My youngest is currently getting stuck into her school’s debating society. Weekly topics range from getting rid of the monarchy to pushing vaccine mandates, with pupils getting dropped into a side at random, and at short notice.
You might well have done the same yourself when you were younger; I didn’t, mainly as I was too busy being awkward and gangly.
My daughter really likes the approach, both for the range of topics (which we often end up discussing over the dinner table) and for the reflection it promotes about how to make an effective case.
The other day as we sat at the orthodontist, waiting for a replacement retainer (hers, not mine), we were deep into whether a technocracy was better than a democracy when she raised a concern.
The format of debates requires you to defend a position, regardless of what you believe. So far, she’s not found herself pushing something she strongly disagrees with, but she felt uncomfortable about the thought of it.
Indeed, your beliefs – and any objective facts – count for nothing in formal debating. Yes, you can bring evidence, but it is in compelling presentation and investment in the logic of ‘your’ side that you can usually prevail. Put differently, debating seems to care more for what is convincing than for what is grounded in evidence.
At which point we wave from our PoliSci benches and give a big ‘hello’.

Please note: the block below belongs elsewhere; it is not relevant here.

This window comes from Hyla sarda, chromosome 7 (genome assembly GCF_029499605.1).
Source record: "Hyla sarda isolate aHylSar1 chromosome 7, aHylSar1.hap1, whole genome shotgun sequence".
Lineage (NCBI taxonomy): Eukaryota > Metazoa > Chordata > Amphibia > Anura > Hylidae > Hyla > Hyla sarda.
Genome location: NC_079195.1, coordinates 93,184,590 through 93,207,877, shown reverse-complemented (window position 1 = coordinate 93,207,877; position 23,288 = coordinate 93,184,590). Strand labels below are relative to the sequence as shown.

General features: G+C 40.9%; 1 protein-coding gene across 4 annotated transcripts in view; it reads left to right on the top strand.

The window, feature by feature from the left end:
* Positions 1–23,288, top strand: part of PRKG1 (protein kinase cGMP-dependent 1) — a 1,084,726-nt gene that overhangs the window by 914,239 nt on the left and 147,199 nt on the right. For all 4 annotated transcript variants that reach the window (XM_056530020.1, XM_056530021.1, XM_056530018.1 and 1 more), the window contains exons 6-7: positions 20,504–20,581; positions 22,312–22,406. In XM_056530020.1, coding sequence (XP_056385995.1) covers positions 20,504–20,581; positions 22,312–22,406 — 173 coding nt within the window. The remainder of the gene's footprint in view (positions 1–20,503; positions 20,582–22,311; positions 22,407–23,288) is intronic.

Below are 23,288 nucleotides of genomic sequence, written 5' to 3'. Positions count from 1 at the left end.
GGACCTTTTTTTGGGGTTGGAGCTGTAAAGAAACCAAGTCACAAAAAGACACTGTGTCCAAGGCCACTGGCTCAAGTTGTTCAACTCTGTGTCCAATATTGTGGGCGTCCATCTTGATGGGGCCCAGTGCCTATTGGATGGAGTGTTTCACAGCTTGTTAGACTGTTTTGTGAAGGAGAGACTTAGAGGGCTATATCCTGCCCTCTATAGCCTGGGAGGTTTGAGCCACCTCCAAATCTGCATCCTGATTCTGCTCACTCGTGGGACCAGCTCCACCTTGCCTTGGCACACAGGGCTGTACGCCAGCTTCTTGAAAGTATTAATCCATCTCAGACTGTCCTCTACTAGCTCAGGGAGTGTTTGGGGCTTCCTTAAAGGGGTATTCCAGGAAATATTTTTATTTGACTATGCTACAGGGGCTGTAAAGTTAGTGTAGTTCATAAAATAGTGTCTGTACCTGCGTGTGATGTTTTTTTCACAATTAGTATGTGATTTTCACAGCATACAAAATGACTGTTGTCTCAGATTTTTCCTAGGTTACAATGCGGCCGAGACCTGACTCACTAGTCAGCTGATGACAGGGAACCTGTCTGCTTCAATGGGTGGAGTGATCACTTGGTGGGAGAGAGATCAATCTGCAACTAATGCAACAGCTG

I noted that when I allocate students into my negotiations, I often like to put people in roles that don’t fit their own views, on the grounds that it’s a good exercise in learning to empathise. You might find it axiomatically true that X is right, but there are others out there who (strongly) disagree, so perhaps by trying to put yourself in their shoes for a bit you might better understand where they’re coming from.
But you see already the potential for a replication of the same dynamic as that debating society: maybe everyone focuses on ‘winning’ rather than the empathy.
In the debating society the format is very much focused on that competition, so it’s a real issue. For negotiations, I hope we have more latitude to limit the problem.
Most obviously, I never judge negotiation exercises on who ‘wins’, and often there is no clear ‘win’ available in basic structural terms. Secondly, the debrief that always follows is about process and substance, with consideration of the differing value judgments, how they arise and their impact. And finally there is often a degree of integration: progress towards agreements is usually about finding common ground rather than domination.
However, the orthodontist discussion did give serious pause for thought. In an age when politicians sometimes seem to be willing/able to say anything to gain support/profile, there is a danger that simply giving students rhetorical skills breeds a false impression that all truths are equal and find their value only in how well you speak of them.
Yes, the scientific method does point us towards the essential need for evidence, but maybe this isn’t enough. Empathy cannot be presented as a equivalent of sympathy or of equivalence, but as a tool for improving our understanding of contested spaces and topics, with which we can then work to find more inclusive ways forward, working together.
Maybe I’ll suggest that as a future topic for someone’s debating society.